To make Gooseberrie Tarts.

Take a pint of Gooseberries, and put them into a quarter of a pound of Sugar, and two spoonfuls of water, and put them on the fire, and stir them as you did the former. ‘

- I., W. A True Gentlewomans Delight. London:1653. Falconwood Press, Albany NY: 1991. p. 19.

 

How many berries in a pint? A Pint’s a Pound the World Around. Cooking berries in a little water with an equal amount of sugar reminds me of the recipe on the back of the cranberry bag for cranberry sauce. It seems now we’re using cranberries like gooseberries!

Cranberry tarts and cranberry pies were a part of the New England  table  through the 20 th century. They are a very refreshing way to end a big turkey dinner. So this year, skip the sauce and make your cranberry TART.

 

Cranberry Tart

 

(PASTE[1]:

“…yn take a quart of fine flower, & put ye rest of ye butter to it in little bits, with 4 or 5 spoonfulls of faire water, make ye paste of it & when it is well mingled beat  it on a table & soe roule[2] it out.”

- Martha Washington’s Book of Cookery. Karen Hess, ed.  pp 130-1)


[1] pastry

[2] roll

 

PASTRY:

2 cups all purpose FLOUR

6 ounces (1 ½ sticks) BUTTER

½ teaspoon SALT

1 teaspoons SUGAR

6 tablespoon cold WATER

 

Mix flour with salt and sugar. Work butter in until it’s crumbly. Add water and mix and mash until it holds together. Add a little more it it’s not holding together, but not too much. When it forms into a great big ball, divide into two parts, Shape into 2 disks, cover with plastic wrap or put into a plastic bag so it doesn’t dry out and let it sit in the fridge for at least 10 minutes and up to overnight. This makes enough for TWO pastry shells or a top AND bottom crust for a pie. If you’re making one tart, you can freeze the other half of the pastry for up to two months.  Let thaw overnight in the fridge before using.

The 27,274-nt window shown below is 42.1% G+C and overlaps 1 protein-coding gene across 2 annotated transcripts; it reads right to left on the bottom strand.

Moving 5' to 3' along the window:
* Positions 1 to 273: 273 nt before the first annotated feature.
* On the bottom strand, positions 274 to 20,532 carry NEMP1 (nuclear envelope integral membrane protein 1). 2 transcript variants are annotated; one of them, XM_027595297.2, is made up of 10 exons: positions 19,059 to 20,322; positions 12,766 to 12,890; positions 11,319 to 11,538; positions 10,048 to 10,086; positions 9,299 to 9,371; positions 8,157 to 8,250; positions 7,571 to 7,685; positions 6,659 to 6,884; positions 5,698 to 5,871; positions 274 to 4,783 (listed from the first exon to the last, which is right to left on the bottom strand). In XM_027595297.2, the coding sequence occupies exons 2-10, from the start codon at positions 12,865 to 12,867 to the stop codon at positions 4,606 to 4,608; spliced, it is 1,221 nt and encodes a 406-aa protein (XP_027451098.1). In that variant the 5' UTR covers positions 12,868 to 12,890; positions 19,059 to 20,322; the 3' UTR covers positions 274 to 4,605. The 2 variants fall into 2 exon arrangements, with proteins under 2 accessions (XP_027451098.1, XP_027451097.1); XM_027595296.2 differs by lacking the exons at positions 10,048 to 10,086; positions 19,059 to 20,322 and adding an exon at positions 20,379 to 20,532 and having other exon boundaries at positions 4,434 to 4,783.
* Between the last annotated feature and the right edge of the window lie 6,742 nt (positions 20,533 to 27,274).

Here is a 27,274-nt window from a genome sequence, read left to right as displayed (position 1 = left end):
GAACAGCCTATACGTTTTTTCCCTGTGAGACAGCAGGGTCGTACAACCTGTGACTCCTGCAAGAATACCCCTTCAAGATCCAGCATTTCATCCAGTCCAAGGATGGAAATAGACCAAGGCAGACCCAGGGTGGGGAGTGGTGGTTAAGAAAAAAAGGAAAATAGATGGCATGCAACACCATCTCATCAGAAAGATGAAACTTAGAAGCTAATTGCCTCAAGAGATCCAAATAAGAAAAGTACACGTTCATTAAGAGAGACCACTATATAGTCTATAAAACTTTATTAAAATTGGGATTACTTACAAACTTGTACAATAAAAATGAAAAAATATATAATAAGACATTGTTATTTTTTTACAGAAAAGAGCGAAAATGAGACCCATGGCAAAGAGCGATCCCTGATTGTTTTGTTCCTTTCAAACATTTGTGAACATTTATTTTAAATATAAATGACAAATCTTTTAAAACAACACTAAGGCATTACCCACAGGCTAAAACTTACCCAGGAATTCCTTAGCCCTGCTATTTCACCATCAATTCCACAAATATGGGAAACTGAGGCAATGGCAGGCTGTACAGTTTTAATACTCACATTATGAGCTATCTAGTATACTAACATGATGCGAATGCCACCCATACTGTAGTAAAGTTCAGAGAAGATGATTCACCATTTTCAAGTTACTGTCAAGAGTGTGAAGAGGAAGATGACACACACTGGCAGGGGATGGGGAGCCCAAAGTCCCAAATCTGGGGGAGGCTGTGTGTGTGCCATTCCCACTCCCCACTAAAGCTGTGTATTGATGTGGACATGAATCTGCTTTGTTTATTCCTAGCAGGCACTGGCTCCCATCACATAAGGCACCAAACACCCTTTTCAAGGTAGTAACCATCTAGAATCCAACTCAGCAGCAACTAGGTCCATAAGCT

FILLING:

12 oz CRANBERRIES (1 bag) – pick out sticks and leaves

¾ Cup SUGAR

1 or 2 Tablespoons WATER

Put water, sugar and picked over cranberries in saucepan. Put them on medium high heat. Stir frequently. When the berries are mostly popped and the sauce is thick remove from heat. (If this sounds almost exactly like the recipe for the sauce on the back of the cranberry bag, that’s because so far it is!) Let cool.

ASSEMBLY:

Roll out half the pastry to line a 9” pie pan. Prick the pastry all over with a fork and bake in a 375 oven for 7-10 minutes or until lightly golden. Cool slightly.

Scraped cranberry into baked pie shell and smooth over the top. Bake in a 350 oven for 15-20 minutes or until firm. Cool completely before serving. Makes on 9” tart.

Pie Baker on the GO - c. 1465-75